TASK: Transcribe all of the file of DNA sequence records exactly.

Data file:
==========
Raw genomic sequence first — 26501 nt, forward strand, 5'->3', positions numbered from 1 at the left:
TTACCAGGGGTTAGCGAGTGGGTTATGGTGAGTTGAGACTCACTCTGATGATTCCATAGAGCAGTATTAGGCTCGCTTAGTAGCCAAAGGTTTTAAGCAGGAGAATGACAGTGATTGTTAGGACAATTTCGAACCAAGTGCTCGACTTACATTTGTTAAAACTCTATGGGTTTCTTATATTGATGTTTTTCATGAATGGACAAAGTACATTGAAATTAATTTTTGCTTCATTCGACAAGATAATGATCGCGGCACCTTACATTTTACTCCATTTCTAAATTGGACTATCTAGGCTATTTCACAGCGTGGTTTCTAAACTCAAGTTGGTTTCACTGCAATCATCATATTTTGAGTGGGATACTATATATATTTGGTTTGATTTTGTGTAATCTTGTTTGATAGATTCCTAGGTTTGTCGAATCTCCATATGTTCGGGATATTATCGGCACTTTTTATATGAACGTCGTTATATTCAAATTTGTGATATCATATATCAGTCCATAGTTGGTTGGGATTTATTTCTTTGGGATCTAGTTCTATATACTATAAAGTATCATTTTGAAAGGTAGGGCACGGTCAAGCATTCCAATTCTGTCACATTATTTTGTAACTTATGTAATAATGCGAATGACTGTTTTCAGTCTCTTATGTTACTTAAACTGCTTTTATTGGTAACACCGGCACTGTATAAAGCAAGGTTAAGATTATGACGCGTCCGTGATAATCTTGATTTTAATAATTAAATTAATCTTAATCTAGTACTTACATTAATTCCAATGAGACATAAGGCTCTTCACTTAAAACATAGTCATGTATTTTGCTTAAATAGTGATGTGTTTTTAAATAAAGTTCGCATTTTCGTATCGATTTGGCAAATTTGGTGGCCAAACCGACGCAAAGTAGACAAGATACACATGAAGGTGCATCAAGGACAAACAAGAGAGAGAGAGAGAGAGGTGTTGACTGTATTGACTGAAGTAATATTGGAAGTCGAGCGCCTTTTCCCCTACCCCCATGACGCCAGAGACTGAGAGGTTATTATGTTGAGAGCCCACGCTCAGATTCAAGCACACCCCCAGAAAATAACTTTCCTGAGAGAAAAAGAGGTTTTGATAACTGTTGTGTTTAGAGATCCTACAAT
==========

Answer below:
Raw genomic sequence first — 26501 nt, forward strand, 5'->3', positions numbered from 1 at the left:
TTACCAGGGGTTAGCGAGTGGGTTATGGTGAGTTGAGACTCACTCTGATGATTCCATAGAGCAGTATTAGGCTCGCTTAGTAGCCAAAGGTTTTAAGCAGGAGAATGACAGTGATTGTTAGGACAATTTCGAACCAAGTGCTCGACTTACATTTGTTAAAACTCTATGGGTTTCTTATATTGATGTTTTTCATGAATGGACAAAGTACATTGAAATTAATTTTTGCTTCATTCGACAAGATAATGATCGCGGCACCTTACATTTTACTCCATTTCTAAATTGGACTATCTAGGCTATTTCACAGCGTGGTTTCTAAACTCAAGTTGGTTTCACTGCAATCATCATATTTTGAGTGGGATACTATATATATTTGGTTTGATTTTGTGTAATCTTGTTTGATAGATTCCTAGGTTTGTCGAATCTCCATATGTTCGGGATATTATCGGCACTTTTTATATGAACGTCGTTATATTCAAATTTGTGATATCATATATCAGTCCATAGTTGGTTGGGATTTATTTCTTTGGGATCTAGTTCTATATACTATAAAGTATCATTTTGAAAGGTAGGGCACGGTCAAGCATTCCAATTCTGTCACATTATTTTGTAACTTATGTAATAATGCGAATGACTGTTTTCAGTCTCTTATGTTACTTAAACTGCTTTTATTGGTAACACCGGCACTGTATAAAGCAAGGTTAAGATTATGACGCGTCCGTGATAATCTTGATTTTAATAATTAAATTAATCTTAATCTAGTACTTACATTAATTCCAATGAGACATAAGGCTCTTCACTTAAAACATAGTCATGTATTTTGCTTAAATAGTGATGTGTTTTTAAATAAAGTTCGCATTTTCGTATCGATTTGGCAAATTTGGTGGCCAAACCGACGCAAAGTAGACAAGATACACATGAAGGTGCATCAAGGACAAACAAGAGAGAGAGAGAGAGAGGTGTTGACTGTATTGACTGAAGTAATATTGGAAGTCGAGCGCCTTTTCCCCTACCCCCATGACGCCAGAGACTGAGAGGTTATTATGTTGAGAGCCCACGCTCAGATTCAAGCACACCCCCAGAAAATAACTTTCCTGAGAGAAAAAGAGGTTTTGATAACTGTTGTGTTTAGAGATCCTACAAT